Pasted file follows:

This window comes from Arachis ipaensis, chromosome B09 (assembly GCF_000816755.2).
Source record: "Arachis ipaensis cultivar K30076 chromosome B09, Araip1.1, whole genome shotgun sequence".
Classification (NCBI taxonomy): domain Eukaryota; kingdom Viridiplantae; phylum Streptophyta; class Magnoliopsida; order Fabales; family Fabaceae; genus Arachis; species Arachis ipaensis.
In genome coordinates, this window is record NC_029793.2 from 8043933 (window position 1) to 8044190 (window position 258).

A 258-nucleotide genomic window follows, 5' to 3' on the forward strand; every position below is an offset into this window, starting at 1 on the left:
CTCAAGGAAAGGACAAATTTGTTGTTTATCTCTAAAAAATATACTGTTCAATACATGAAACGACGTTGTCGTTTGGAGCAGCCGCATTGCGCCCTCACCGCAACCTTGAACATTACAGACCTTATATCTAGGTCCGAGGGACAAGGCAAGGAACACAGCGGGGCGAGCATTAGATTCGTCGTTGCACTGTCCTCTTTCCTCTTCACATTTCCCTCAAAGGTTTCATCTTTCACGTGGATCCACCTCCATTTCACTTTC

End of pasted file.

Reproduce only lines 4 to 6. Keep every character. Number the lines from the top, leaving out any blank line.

In genome coordinates, this window is record NC_029793.2 from 8043933 (window position 1) to 8044190 (window position 258).

A 258-nucleotide genomic window follows, 5' to 3' on the forward strand; every position below is an offset into this window, starting at 1 on the left:
CTCAAGGAAAGGACAAATTTGTTGTTTATCTCTAAAAAATATACTGTTCAATACATGAAACGACGTTGTCGTTTGGAGCAGCCGCATTGCGCCCTCACCGCAACCTTGAACATTACAGACCTTATATCTAGGTCCGAGGGACAAGGCAAGGAACACAGCGGGGCGAGCATTAGATTCGTCGTTGCACTGTCCTCTTTCCTCTTCACATTTCCCTCAAAGGTTTCATCTTTCACGTGGATCCACCTCCATTTCACTTTC